1. See to your state and principles; except you be related to God you will not lament after him, nor be much concerned about him, or his ark, whether going or coming. Relation is the foundation of affection. A child will cry after his own father. Now God is not our father since the fall, till regeneration make a real, and adoption a relative change of our state; and when we have received the Spirit of adoption, then and never till then, shall we cry, Abba, Father, Rom. viii. 15. They only will cry after God that love him, fear him, and honour him, as a father, with a filial affection, and they only shall be received by him: O therefore, examine your state God-wards! Hath converting grace under ordinances changed your hearts? Hath the Spirit awakened your consciences, convinced you of your undone state by nature, transformed you by the renewing of your minds, translated you out of darkness into light? deal faithfully with your souls in this case; you come into the world with your backs turned upon
Isaiah xxix. 13.
God, and you will never lament after him without a turn in another direction. Naturally there is an enmity and antipathy in our hearts to God and his ways. Hath God crushed and conquered that disposition, and planted right principles in you, to incline you to him? if yet you find not a divine nature, a new nature produced in you, flatter not yourselves, you will rather run farther from him, than lament after him. Let your souls be chiefly concerned for this first, then for the rest. Union precedes communion: a real title is antecedent to the laying of a claim: a principle of grace is before an actual exercise of it: there must be life before there can be any desire of, or nutrition by food. I have no hopes of prevailing with unconverted souls to lament after God, till they have life and breath, voice and lungs, except formally, for company, or for carnal purposes, which is insignificant. Oh for grace, truth of grace, and a reality of interest in Christ, and all the privileges he hath purchased.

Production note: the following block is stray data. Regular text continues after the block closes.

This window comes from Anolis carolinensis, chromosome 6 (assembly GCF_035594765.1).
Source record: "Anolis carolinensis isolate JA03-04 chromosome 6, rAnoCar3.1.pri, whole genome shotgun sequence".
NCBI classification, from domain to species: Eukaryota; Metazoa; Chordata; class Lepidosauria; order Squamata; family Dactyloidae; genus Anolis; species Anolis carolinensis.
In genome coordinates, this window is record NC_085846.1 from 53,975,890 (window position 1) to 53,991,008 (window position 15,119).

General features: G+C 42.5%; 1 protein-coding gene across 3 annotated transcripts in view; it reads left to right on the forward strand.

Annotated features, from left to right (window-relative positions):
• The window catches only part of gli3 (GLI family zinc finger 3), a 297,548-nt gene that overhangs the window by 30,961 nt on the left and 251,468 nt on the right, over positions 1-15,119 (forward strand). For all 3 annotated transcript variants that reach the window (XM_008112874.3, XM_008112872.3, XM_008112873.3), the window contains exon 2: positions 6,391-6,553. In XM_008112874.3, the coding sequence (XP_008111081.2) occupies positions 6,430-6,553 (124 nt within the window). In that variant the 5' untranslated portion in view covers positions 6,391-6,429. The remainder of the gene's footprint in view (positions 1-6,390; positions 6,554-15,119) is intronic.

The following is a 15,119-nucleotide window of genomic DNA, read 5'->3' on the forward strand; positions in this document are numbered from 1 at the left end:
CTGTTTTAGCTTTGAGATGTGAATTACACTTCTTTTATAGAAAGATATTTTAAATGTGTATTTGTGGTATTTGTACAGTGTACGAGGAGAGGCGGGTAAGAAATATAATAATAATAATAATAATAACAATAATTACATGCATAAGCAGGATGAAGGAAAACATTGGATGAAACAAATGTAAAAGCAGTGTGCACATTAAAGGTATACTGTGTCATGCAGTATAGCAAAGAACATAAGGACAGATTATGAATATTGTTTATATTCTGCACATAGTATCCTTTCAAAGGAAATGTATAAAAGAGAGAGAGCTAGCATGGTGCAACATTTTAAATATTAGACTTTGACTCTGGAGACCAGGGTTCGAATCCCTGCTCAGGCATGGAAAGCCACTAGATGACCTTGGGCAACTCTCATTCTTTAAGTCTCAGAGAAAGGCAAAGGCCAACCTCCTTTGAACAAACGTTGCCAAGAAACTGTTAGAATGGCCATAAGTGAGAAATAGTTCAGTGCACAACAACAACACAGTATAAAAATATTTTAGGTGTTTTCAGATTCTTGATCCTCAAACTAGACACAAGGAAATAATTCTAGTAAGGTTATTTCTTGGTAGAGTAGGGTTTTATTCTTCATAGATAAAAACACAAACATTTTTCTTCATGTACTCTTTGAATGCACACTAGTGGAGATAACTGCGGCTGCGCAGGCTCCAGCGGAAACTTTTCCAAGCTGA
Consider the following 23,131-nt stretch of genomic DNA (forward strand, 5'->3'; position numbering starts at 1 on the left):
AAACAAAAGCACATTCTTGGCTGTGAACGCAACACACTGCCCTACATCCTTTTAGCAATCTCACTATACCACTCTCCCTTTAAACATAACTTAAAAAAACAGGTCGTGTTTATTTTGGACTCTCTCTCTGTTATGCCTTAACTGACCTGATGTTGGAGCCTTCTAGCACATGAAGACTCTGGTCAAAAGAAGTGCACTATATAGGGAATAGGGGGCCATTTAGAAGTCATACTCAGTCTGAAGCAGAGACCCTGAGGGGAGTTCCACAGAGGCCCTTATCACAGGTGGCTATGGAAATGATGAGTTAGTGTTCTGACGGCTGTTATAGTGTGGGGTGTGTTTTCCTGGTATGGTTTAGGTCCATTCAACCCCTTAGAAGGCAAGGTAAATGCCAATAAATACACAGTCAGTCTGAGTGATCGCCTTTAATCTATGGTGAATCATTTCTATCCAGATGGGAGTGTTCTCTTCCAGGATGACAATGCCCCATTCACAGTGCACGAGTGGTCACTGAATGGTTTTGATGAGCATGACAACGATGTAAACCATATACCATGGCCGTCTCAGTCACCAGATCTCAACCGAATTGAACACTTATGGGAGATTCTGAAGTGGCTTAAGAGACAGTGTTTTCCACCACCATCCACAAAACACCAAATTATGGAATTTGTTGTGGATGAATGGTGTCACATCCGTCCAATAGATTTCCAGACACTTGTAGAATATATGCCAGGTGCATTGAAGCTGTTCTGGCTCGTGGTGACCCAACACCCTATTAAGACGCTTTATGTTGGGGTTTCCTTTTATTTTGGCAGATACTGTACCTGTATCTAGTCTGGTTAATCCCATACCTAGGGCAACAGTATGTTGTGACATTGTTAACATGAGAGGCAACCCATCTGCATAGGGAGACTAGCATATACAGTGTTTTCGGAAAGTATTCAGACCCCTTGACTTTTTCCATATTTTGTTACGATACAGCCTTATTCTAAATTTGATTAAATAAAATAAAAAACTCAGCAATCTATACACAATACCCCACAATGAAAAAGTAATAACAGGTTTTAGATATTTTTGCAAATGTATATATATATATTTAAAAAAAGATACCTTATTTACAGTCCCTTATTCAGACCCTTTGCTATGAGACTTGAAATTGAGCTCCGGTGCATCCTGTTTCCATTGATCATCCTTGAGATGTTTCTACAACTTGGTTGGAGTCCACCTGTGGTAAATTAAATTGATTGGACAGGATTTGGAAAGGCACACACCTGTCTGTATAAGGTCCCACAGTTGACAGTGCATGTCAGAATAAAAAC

2. Inform yourselves thoroughly of the terms on which you stand with God. Consider how the Lord acts towards us, as to our individual cases, and the nation in general. We shall never lament after him till we see him withdrawn. Ignorance of the state of things with us keeps persons in a senseless frame. What the eye of body or mind sees not, is never laid to heart: make some observations and reflections on things at this day make also a comparison betwixt former and present times. What think you? Hath not God manifested himself more in his providences for us, than of late? Have we not reason to take up the church's complaint, Psal. xliv. 1, 9, or to expostulate as Gideon Judg. vi. 13, "O my Lord! if the Lord be with us, why then is all this befallen us? and where be all his miracles which our fathers told us of?" I have told